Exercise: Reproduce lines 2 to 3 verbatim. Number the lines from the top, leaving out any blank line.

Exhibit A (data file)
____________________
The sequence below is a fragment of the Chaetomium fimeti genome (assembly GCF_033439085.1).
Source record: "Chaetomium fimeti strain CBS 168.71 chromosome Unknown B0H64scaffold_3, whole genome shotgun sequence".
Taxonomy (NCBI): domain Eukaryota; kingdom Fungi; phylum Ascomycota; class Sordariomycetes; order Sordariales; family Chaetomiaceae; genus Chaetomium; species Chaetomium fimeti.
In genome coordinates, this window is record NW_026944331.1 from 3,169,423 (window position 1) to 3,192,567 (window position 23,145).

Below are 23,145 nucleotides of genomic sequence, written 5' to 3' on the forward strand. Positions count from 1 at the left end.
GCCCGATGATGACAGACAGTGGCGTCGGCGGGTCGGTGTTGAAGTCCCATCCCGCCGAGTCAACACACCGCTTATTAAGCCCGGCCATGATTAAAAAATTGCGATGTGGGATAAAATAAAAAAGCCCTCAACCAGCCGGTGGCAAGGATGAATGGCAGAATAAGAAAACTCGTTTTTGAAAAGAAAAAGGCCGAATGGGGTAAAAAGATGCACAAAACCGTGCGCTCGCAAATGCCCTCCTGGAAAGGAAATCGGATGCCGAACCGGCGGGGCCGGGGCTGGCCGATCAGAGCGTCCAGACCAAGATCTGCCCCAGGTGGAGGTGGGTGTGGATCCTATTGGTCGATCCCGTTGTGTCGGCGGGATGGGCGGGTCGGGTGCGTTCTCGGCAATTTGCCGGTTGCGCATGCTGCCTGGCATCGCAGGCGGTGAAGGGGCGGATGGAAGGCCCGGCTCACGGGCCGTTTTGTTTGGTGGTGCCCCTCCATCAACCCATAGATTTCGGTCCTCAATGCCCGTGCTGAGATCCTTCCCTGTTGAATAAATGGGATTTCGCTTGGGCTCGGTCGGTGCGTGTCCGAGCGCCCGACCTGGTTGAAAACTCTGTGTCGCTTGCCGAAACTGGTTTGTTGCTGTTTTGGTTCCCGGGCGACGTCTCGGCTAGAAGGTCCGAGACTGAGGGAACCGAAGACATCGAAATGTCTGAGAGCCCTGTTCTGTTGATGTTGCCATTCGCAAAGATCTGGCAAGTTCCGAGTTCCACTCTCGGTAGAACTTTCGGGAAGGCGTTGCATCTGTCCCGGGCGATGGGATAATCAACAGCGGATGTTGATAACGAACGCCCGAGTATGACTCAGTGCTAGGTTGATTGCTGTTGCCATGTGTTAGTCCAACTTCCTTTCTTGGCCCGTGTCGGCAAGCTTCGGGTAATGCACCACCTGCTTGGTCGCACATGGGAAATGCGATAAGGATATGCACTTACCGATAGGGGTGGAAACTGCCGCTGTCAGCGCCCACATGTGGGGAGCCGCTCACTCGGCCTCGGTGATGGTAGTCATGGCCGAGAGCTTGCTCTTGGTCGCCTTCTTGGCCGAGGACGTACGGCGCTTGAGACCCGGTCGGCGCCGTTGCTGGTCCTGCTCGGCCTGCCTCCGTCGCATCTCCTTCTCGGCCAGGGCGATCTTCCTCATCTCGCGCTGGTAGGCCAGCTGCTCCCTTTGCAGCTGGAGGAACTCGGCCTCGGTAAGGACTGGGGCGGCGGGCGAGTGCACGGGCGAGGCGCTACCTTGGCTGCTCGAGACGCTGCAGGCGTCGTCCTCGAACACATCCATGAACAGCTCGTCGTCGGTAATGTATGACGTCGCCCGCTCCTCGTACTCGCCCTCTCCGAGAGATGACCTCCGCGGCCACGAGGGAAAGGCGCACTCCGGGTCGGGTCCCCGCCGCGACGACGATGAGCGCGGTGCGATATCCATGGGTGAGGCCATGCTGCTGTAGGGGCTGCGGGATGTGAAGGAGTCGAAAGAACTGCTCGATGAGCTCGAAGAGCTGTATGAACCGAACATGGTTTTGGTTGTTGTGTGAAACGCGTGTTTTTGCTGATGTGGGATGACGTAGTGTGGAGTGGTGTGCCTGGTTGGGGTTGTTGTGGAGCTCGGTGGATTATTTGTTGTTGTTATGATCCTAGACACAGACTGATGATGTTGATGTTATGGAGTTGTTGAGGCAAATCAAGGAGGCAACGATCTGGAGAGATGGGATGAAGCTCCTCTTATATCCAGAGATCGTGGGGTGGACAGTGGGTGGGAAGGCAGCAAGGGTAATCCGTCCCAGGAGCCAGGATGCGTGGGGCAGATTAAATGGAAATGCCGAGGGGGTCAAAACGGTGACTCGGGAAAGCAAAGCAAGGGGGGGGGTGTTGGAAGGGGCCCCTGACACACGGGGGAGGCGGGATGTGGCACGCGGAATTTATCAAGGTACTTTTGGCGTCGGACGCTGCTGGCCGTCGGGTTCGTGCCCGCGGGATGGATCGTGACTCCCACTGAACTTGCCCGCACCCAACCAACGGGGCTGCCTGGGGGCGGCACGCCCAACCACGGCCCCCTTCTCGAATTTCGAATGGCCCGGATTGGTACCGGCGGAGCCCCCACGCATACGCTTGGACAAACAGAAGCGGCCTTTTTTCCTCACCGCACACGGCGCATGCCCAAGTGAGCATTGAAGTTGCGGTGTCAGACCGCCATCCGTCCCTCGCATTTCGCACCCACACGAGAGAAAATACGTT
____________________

Source record: "Chaetomium fimeti strain CBS 168.71 chromosome Unknown B0H64scaffold_3, whole genome shotgun sequence".
Taxonomy (NCBI): domain Eukaryota; kingdom Fungi; phylum Ascomycota; class Sordariomycetes; order Sordariales; family Chaetomiaceae; genus Chaetomium; species Chaetomium fimeti.